Energy Use on Farms and Ranches
Energy is one of the more expensive components of raising crops and livestock. In fact, United States Department of Agriculture economists noted that because of rising energy costs, nearly half the cost of production was being spent for energy.
Ways to save fuel in field operations, motor efficiency or utilize renewable energy are featured in this issue. With the recent growth in wineries in the state, some may be interested in a new software tool to maximize energy and water in those types of operations.
Fuel Efficiency in the Field
“Choosing the Right Tillage System for Row Crop Production” by Charles Wortman and Paul Jasa of University of Nebraska-Lincoln’s Institute of Agriculture and Natural Resources suggest considering 19 criteria, in addition to cost conversion, in choosing a tillage system for farming operations. Selecting the right tillage system may contribute to profit, crop yields soil improvement and protection of water resources. The authors recommend using a decision guide when considering the criteria.
“Saving Fuel in Field Operations,” by Mark Hanna and Mahdi Al-Kaisi of Iowa State University. According to the authors, energy savings can be significant when the best conservation practices are used in tillage, planting, harvesting, residue management and distribution, nitrogen application and proper operation and maintenance of farm equipment. Key questions to answer: Is this field operation necessary? Do benefits exceed losses?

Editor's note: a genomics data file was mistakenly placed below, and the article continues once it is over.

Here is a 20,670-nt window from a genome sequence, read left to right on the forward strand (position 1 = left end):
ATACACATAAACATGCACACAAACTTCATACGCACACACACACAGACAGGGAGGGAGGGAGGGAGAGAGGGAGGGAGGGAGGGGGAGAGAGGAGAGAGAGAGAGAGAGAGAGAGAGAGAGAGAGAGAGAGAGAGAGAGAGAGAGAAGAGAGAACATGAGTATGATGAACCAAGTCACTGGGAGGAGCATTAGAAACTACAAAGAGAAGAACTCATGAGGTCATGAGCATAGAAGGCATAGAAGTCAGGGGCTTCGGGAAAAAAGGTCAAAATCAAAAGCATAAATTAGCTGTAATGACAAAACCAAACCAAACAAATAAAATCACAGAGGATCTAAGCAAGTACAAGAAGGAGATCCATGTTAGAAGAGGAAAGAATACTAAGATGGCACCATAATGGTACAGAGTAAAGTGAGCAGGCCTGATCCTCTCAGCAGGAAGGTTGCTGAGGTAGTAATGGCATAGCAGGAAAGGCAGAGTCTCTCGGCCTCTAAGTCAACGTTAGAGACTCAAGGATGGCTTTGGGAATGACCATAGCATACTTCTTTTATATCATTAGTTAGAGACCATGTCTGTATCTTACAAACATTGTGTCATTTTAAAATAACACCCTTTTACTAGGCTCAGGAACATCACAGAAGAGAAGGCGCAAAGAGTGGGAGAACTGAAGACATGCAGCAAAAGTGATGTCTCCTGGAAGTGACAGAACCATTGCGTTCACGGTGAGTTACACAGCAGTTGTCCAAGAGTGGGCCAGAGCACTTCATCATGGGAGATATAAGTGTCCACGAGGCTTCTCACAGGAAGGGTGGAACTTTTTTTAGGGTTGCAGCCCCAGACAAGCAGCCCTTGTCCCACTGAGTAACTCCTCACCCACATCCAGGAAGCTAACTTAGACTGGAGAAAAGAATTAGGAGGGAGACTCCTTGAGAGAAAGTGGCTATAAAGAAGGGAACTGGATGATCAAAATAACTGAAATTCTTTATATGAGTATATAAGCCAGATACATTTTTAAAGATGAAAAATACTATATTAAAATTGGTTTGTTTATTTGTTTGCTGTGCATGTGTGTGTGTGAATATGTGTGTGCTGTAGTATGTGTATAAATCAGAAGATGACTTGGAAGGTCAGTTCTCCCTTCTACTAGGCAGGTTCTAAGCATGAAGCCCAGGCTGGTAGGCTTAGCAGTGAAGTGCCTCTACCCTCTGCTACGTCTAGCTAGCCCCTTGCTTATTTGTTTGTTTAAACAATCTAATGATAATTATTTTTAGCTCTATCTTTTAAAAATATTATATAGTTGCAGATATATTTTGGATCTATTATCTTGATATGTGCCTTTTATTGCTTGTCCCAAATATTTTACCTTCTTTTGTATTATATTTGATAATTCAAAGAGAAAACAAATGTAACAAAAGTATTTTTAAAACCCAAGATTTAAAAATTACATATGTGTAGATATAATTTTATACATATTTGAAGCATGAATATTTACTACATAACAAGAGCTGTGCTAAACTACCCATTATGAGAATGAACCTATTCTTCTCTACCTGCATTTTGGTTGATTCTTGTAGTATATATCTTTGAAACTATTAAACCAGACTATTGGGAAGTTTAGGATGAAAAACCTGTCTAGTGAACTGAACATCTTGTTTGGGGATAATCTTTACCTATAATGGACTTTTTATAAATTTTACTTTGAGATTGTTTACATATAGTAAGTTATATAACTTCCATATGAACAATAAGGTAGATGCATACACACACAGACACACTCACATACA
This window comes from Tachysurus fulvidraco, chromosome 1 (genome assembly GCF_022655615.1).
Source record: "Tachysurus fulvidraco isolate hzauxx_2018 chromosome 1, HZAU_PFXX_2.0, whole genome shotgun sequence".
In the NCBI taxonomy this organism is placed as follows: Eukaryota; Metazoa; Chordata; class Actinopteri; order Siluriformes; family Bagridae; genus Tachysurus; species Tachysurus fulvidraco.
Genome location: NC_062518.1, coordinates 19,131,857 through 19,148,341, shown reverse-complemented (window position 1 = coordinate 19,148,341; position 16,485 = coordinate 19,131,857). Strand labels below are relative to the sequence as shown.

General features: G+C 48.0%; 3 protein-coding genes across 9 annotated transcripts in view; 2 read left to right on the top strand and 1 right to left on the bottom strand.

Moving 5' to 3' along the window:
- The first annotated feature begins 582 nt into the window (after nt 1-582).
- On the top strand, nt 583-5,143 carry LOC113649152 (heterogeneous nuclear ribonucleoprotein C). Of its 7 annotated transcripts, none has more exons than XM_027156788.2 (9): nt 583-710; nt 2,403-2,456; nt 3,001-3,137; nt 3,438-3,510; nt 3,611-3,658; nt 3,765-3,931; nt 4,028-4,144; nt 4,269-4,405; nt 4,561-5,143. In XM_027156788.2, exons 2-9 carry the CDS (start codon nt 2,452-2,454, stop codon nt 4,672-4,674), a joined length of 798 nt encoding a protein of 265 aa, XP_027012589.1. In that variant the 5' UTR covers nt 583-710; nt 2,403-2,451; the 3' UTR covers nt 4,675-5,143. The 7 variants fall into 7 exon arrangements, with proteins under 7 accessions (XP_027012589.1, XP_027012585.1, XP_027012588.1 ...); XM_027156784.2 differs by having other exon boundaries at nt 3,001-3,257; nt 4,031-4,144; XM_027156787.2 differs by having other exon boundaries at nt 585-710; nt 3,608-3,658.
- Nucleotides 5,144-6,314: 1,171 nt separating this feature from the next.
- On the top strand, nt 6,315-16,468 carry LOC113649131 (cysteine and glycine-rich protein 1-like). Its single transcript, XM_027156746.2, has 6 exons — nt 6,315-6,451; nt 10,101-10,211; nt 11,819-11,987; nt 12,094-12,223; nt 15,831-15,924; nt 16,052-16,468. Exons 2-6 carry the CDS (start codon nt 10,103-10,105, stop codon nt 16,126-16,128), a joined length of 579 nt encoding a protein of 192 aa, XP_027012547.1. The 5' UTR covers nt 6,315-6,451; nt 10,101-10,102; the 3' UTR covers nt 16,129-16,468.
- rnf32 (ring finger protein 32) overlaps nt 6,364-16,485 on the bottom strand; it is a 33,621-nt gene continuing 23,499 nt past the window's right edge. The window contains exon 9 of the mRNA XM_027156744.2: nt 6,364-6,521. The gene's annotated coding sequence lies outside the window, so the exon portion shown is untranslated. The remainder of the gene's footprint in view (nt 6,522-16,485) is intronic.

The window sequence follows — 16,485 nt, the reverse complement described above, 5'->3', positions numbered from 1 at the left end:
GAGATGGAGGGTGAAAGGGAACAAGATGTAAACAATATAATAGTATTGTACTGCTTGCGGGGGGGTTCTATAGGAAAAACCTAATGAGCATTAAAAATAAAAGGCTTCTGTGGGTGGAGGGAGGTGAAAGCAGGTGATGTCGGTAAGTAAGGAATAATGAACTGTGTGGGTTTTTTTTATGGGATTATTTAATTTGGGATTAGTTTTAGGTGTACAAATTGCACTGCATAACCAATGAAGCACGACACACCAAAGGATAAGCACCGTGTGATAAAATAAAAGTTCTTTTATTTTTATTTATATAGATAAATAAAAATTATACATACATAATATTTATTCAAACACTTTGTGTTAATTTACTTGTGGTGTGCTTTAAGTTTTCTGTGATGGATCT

Ways to Use Green Power on the Farm
Farming communities may be better able to harvest renewable energy resources located within their regions. The National Food and Energy Council has created a web page on green power opportunities such as methane recovery, solar, wind power and biomass. Two specific projects in Minnesota — wind power and alfalfa power — and a methane project in Oregon are highlighted.
Finding Efficiencies in Motors
The National Food and Energy Council offers efficiency and maintenance tips for motors used in agricultural applications including poultry, swine, cattle feeding, dairy or crops. For example, simple maintenance and proper selection of equipment can yield substantial savings. An electric motors packet which includes a video tape and a binder of materials is available by loan from the Council.
Reducing Water and Energy in Winery Operations
“BEST Winery’ Tool Helps Reduce Energy and Water Costs,” by Allen Chen, Environmental Energy Technologies Division, Berkeley National Laboratory. BEST — Benchmarking and Energy and Water Savings Tool — Winery is a software tool with an accompanying handbook that enables users to compare their own wineries to one that is the most energy efficient possible. The software tool is specifically designed for small and medium sized wineries. The article includes the contact information of persons who can provide further information to potential users.